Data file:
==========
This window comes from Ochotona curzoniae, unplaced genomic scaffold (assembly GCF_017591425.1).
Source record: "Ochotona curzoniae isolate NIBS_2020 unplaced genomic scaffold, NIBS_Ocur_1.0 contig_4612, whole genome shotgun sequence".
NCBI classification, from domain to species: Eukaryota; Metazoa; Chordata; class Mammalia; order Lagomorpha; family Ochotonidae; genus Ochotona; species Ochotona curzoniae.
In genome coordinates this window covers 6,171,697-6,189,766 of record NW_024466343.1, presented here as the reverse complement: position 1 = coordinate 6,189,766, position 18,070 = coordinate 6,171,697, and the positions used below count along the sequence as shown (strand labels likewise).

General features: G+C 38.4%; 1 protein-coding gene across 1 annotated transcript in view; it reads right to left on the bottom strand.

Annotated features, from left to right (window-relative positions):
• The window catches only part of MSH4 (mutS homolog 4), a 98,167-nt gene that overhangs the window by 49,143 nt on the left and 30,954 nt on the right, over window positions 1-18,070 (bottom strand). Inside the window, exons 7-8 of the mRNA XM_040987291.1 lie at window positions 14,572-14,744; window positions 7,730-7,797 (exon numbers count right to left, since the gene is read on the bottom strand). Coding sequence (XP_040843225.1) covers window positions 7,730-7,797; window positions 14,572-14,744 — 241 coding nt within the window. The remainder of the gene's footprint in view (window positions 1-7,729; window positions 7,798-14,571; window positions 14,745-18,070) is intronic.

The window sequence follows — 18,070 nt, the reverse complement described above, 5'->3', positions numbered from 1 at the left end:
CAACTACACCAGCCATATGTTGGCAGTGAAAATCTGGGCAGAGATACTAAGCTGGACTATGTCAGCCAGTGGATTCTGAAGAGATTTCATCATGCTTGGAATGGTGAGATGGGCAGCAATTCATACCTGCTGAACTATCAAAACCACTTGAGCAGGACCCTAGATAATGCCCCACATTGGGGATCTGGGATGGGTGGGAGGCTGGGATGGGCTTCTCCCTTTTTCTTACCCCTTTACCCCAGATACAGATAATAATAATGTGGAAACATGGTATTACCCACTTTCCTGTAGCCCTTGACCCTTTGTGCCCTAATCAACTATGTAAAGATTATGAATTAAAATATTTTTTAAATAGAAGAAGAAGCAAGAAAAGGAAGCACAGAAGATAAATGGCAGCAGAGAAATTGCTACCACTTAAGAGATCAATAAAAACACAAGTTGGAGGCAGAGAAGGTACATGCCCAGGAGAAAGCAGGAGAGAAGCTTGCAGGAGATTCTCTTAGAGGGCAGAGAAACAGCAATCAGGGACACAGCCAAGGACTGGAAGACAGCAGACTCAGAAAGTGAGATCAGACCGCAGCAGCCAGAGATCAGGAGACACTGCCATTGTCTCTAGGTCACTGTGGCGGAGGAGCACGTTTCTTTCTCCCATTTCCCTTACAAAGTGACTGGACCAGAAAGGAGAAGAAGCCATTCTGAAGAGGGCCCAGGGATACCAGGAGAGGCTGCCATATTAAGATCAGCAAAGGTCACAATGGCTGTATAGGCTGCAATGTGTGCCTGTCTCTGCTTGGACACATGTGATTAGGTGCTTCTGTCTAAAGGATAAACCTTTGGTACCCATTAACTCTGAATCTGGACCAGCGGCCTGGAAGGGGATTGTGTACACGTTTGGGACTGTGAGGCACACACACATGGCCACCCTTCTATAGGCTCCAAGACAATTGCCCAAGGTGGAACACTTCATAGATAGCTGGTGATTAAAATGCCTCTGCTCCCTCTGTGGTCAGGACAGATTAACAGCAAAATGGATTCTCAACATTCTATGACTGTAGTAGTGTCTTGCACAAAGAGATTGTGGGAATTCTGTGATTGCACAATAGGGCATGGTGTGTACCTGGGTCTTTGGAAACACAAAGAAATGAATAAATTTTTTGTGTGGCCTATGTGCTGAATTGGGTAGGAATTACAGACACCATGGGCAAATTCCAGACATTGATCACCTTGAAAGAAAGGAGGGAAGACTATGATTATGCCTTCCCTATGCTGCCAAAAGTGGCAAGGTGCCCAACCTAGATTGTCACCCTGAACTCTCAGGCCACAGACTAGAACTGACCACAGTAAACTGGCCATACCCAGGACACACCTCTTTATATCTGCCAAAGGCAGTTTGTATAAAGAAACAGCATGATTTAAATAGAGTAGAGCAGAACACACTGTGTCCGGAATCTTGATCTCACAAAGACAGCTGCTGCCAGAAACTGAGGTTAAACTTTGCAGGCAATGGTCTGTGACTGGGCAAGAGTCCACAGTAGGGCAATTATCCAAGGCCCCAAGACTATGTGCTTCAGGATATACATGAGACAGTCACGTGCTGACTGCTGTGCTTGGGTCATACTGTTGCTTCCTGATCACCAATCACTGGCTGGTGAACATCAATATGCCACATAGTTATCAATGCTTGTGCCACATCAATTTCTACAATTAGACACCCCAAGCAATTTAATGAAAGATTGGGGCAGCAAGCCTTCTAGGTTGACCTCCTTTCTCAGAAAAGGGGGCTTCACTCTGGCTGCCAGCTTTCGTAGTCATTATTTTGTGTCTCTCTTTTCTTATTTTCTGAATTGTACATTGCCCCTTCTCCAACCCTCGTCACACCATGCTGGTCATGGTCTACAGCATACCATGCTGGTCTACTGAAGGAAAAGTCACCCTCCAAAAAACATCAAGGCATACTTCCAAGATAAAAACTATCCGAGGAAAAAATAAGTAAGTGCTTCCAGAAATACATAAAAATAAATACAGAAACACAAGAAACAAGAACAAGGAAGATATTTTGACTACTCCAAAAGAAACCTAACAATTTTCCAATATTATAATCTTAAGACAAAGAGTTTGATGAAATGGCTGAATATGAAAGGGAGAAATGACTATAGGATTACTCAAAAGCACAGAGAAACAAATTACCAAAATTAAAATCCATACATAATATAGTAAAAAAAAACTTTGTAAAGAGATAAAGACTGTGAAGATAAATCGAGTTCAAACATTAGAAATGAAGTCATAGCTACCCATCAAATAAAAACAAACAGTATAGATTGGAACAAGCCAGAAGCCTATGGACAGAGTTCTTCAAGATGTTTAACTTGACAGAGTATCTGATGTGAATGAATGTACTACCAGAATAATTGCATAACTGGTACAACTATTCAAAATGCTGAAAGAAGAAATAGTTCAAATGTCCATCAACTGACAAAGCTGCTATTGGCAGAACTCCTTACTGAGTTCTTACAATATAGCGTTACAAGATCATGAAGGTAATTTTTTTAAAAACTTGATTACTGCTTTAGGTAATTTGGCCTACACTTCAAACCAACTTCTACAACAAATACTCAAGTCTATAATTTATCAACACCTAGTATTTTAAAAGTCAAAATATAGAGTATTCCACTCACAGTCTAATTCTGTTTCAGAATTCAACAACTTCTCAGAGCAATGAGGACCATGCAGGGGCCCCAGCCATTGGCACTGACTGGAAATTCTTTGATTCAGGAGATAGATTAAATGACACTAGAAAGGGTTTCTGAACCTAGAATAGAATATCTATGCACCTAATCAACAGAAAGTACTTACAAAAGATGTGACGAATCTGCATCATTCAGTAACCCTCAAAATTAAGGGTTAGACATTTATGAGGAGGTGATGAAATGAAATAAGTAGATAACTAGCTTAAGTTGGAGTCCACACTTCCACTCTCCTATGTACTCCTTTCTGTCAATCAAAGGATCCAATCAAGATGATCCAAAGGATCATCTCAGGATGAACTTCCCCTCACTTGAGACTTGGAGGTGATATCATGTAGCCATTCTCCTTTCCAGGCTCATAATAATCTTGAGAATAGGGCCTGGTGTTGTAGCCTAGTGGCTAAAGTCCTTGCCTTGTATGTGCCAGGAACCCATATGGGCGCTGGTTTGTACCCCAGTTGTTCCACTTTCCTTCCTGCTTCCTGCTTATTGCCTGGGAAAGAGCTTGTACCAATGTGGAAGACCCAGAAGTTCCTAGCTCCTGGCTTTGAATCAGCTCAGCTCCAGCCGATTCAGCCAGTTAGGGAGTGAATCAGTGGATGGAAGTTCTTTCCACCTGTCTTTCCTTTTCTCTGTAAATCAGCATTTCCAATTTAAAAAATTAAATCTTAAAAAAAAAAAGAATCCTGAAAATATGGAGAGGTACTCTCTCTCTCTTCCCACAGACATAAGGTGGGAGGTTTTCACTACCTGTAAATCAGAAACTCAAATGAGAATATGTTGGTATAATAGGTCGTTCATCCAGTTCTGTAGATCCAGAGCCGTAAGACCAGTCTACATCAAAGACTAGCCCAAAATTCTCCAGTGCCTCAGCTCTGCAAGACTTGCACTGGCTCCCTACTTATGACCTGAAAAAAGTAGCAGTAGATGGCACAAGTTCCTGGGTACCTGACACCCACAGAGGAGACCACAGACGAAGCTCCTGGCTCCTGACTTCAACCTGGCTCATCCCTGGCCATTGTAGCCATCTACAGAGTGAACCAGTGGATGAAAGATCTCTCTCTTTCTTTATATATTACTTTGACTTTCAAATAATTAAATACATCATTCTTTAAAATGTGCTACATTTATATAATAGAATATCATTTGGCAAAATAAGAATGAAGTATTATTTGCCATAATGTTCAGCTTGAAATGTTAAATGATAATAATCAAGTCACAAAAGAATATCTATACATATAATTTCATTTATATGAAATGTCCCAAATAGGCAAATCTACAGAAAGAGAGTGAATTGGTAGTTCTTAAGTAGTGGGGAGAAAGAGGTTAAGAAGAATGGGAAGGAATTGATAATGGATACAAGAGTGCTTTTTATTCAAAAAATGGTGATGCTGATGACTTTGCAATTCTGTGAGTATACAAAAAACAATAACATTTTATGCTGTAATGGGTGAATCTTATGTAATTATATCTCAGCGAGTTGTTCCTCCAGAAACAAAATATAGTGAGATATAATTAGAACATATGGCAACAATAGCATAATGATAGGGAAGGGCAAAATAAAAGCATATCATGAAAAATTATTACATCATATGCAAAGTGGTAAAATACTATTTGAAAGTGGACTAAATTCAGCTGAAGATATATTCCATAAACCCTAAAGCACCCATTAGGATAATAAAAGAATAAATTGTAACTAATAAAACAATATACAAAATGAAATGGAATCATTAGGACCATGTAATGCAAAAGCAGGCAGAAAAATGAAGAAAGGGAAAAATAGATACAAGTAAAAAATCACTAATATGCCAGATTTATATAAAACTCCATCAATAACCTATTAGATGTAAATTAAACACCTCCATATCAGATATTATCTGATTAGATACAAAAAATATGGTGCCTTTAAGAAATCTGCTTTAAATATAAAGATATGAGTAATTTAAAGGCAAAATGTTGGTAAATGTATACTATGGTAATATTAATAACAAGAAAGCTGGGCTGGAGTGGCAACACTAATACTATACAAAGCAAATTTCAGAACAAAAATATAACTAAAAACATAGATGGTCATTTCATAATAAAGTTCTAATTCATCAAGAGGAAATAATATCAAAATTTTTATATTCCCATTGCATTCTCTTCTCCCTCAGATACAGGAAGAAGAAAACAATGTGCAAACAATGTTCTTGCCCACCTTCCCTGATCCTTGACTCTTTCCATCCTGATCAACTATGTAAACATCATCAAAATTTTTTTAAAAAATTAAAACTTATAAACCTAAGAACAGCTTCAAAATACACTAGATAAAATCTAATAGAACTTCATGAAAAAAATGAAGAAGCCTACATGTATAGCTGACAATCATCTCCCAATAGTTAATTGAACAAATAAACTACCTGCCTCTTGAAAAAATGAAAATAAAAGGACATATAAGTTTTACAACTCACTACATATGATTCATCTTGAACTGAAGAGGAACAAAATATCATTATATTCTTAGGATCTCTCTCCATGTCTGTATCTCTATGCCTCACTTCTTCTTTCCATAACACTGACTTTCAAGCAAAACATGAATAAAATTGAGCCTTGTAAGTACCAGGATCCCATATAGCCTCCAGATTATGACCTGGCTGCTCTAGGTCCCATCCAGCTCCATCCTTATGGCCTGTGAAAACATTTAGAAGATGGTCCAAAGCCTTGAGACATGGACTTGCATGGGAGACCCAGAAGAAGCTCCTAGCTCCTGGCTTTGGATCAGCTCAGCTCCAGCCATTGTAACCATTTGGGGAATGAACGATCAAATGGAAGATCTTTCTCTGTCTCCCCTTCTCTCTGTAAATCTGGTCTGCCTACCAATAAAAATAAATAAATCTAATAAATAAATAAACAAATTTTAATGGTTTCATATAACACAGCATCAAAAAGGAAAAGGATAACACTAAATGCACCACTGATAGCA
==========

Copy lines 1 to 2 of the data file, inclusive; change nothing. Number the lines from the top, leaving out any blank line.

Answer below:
This window comes from Ochotona curzoniae, unplaced genomic scaffold (assembly GCF_017591425.1).
Source record: "Ochotona curzoniae isolate NIBS_2020 unplaced genomic scaffold, NIBS_Ocur_1.0 contig_4612, whole genome shotgun sequence".